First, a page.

Special counsel Robert Mueller, who led an investigation into Russia meddling and alleged coordination between the Kremlin and the 2016 campaign of President Donald Trump, will tentatively testify before the House Judiciary Committee later this month.
The committee set a “tentative date” to meet with Mueller on May 15, Rep. David Cicilline announced on Sunday, per reporting from Axios.
Several questions abound regarding Mueller’s eponymous report, and lawmakers will likely dedicate quite a bit of time toward questioning the special counsel’s principal findings. But recent developments regarding the actions of Attorney General William Barr are also expected to be brought up during Mueller’s testimony.
NEW: A representative for Robert Mueller has agreed to a "tentative date" of May 15 for the special counsel to testify before the House Judiciary Committee. https://t.co/iTyheIZSSh
— Axios (@axios) May 5, 2019
After the Mueller report was submitted to the Justice Department late in March, Barr sent a letter to Congress discussing its contents. Barr’s four-page summary, however, was deemed insufficient for many lawmakers and observers, and the later public release of the redacted Mueller report demonstrated Barr’s assertions within that letter did not match up entirely with Mueller’s findings.
Last week, it was further reported that Mueller himself voiced concern to Barr directly, in a phone call and in a letter of his own, that he was displeased with Barr’s characterizations of his report.
“The summary letter the Department [of Justice] sent to Congress and released to the public late in the afternoon of March 24 did not fully capture the context, nature, and substance of this Office’s work and conclusions,” Mueller wrote to Barr, according to Lawfare Blog.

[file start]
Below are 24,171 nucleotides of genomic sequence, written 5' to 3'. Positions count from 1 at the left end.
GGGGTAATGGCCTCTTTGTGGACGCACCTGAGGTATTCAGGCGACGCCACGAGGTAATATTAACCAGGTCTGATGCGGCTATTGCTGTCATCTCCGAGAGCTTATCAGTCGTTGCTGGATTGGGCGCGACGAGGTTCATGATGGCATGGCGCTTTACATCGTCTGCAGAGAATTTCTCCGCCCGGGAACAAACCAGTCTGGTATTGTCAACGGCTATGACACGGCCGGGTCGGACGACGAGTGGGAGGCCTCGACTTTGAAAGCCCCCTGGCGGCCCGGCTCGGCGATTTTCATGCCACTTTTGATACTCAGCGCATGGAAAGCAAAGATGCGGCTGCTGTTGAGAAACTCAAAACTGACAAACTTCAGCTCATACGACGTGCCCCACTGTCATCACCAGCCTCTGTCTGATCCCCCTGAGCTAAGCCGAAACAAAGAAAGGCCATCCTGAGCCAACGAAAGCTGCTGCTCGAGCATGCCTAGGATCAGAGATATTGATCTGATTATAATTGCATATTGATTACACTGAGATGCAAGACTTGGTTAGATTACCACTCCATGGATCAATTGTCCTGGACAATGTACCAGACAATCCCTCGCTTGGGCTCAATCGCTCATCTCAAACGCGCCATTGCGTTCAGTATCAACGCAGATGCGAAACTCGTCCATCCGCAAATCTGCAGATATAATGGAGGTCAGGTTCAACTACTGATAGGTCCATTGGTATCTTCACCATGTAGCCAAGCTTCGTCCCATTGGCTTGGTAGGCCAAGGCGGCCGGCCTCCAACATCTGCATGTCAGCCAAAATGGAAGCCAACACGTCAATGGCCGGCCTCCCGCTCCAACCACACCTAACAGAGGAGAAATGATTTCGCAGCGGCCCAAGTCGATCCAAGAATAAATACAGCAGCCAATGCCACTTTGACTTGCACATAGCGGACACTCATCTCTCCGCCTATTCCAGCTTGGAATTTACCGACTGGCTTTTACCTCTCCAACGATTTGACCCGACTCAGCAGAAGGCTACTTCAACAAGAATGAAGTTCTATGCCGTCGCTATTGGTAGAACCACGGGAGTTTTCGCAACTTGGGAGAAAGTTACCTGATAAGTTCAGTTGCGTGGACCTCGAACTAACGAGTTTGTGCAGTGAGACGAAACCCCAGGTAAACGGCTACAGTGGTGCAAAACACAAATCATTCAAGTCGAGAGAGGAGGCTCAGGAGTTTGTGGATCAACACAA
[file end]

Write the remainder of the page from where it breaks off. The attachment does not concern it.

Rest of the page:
In addition to criticisms surrounding Barr’s letter to Congress, the attorney general received sharp criticisms last week from Democrats for his inconsistent testimony shortly after the report was submitted to him. In April, Barr testified under oath that Mueller had not objected to his findings within the letter written to Congress, going against what we now know Mueller had told Barr during that time.
Barr is also facing scrutiny for seemingly coming to the defense of Trump rather than acting as an impartial attorney general. Barr “is acting as the defense counsel for the president of the United States, when really, he’s supposed to be our lawyer — the people’s lawyer,” Rep. Elijah Cummings (D-South Carolina) said on Face the Nation after the Mueller report was released.
What's Your Reaction?
Chris Walker is a freelance writer based out of Madison, Wisconsin. A millennial with more than a decade of journalism experience, Chris aims to provide readers with the latest and most accurate news of national importance. Chris likes to spend his free time doing activities in his community with his family.